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Nats-Mets instant analysis


Nats-Mets instant analysis

Game in a nutshell: After a marathon game last night, the Nationals hoped to get both a productive start out of Edwin Jackson and some early run support to make manager Davey Johnson's job a little easier in the later innings. They got both. Slumping Adam LaRoche started things off with a three-run homer in the bottom of the first. Michael Morse added two more opposite-field hits, the second of them driving in his first run of the season. And Jackson did his part, overcoming his own throwing error to churn out seven quality innings. And unlike last night, the back end of the Nationals' bullpen took care of business and closed this one out without the need for any antacid. Tyler Clippard's fifth save since taking over pseudo-closer duties ensured the Nats' second straight win over the Mets and extended their lead in the NL East to two games.

Hitting highlight: Throughout his three-week slump (during which he went 6-for-55 and saw his batting average drop nearly 70 points) LaRoche insisted he wouldn't panic. He'd been through much longer slumps before, and he felt he'd learned how best to overcome them: By resisting the urge to try to change something. It's only one game, but whatever he did tonight certainly worked. With his three-run homer in the first, LaRoche gave the Nationals an early lead. He later added a single in the fifth and a sacrifice fly in the seventh. Put it all together, and the veteran first baseman had his best game in quite some time ... and perhaps started off another prolonged hot streak at the plate.

Pitching highlight: Jackson's stuff was dominant right from the outset, as evidenced by his two strikeouts to open the game. And he only surrendered three hits over seven innings. The right-hander still could have used some refinement, though. Two of the Mets' three runs scored as a direct result of self-inflicted wounds: A leadoff walk issued to New York's No. 8 hitter in the third, and then a two-base error on an errant pickoff throw in the fourth. All things considered, though, Jackson turned in a quality start and gave the Nationals exactly what they needed: seven strong innings after having used up their entire bullpen last night.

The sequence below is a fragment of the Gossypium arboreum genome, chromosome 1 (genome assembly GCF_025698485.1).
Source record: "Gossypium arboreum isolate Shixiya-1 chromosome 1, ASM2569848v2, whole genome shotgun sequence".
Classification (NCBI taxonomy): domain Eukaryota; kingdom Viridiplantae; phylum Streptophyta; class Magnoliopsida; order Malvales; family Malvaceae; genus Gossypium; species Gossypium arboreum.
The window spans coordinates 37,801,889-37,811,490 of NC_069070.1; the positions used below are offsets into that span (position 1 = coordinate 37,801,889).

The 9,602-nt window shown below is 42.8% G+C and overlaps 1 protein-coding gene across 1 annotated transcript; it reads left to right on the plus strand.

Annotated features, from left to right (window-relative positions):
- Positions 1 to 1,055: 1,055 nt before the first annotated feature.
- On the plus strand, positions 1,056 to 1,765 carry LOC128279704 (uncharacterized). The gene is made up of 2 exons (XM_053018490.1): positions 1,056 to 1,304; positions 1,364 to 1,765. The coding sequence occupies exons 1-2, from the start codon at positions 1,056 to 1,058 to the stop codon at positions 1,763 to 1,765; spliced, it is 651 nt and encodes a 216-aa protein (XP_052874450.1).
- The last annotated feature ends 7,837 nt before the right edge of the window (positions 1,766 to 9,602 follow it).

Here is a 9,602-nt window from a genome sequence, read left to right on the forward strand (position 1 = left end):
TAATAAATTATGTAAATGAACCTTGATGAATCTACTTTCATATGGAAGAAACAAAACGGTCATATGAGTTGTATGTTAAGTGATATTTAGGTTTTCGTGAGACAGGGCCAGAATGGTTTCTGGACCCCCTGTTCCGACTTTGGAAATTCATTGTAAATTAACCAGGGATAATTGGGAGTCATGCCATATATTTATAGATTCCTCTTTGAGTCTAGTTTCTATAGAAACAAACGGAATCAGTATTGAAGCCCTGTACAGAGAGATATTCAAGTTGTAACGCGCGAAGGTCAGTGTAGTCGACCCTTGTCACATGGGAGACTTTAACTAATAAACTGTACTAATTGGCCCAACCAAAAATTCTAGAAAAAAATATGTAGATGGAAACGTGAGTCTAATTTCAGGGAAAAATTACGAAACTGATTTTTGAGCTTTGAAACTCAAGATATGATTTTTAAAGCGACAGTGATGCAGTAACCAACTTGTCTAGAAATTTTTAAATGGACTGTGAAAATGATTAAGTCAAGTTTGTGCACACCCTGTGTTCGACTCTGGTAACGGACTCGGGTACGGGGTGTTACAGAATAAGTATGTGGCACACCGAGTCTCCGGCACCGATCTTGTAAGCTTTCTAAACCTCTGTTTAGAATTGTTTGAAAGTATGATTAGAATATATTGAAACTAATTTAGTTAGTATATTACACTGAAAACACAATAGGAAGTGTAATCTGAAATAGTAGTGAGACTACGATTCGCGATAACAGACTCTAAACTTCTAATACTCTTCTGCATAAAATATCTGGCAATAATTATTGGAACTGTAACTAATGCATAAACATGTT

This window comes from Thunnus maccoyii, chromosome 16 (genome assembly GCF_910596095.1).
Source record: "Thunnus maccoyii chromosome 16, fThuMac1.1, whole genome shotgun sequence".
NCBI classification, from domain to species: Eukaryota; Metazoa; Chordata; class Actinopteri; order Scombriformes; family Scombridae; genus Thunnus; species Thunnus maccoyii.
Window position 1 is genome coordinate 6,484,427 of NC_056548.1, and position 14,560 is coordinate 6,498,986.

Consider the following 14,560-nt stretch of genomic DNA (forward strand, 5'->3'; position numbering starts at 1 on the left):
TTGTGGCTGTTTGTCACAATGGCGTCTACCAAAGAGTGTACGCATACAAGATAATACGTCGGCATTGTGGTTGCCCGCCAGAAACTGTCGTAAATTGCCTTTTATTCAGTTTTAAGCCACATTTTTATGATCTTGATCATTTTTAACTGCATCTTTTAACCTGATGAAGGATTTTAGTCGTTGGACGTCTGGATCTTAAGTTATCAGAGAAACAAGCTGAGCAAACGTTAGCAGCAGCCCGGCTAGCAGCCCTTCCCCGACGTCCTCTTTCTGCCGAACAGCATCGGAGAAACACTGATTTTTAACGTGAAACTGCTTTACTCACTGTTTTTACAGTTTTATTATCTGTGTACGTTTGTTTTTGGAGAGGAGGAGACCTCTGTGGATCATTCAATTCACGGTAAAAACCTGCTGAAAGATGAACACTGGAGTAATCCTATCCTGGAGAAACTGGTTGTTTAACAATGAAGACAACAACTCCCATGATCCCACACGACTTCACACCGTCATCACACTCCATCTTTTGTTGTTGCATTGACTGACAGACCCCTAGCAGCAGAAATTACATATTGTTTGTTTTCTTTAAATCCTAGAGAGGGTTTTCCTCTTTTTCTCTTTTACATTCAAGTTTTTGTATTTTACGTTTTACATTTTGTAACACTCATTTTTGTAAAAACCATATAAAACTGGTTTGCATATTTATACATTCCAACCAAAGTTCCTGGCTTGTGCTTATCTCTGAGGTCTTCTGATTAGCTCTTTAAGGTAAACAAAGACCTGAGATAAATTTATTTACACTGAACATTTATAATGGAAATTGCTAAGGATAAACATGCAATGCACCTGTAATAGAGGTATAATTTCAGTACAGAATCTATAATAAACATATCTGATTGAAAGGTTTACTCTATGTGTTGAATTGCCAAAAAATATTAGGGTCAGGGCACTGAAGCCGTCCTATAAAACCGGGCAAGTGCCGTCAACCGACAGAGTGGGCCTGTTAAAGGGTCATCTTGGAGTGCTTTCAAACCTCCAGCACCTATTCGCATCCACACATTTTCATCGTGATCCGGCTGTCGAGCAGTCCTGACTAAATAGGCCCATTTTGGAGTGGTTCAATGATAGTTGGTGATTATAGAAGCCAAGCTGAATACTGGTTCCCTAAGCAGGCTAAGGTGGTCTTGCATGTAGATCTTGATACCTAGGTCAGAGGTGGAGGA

Key stat: With one swing in the bottom of the first inning (and then one more swing in the bottom of the seventh), LaRoche recorded twice as many RBI (4) as he had notched in his previous nine games combined (2).

Up next: The two teams will have a quick turnaround for Thursday's series finale. Chien-Ming Wang faces knuckleballer R.A. Dickey at 1:05 p.m. at Nationals Park.

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Former Nats manager Jim Riggleman named interim manager of Reds

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Former Nats manager Jim Riggleman named interim manager of Reds

Remember Jim Riggleman, the infamous Nats manager that resigned from the position back in 2011 after a win against the Seattle Mariners? Well he's back in a managerial position.

Bryan Price was fired as manager of the Cinncinati Reds Thursday, after the team started the 2018 season 3-15. Riggleman, who spent four seasons as their bench coach, was named the interim manager to replace Price.

Riggleman was promoted to interim manager of the Nats in July of 2009, after Manny Acta was let go midseason. He stayed on as manager for 2010 and 2011, and he then resigned from the team on June 23, 2011 after a win agaisnt the Seattle Mariners. He had lead the team to a win in 11 of their last 12 games prior to stepping away.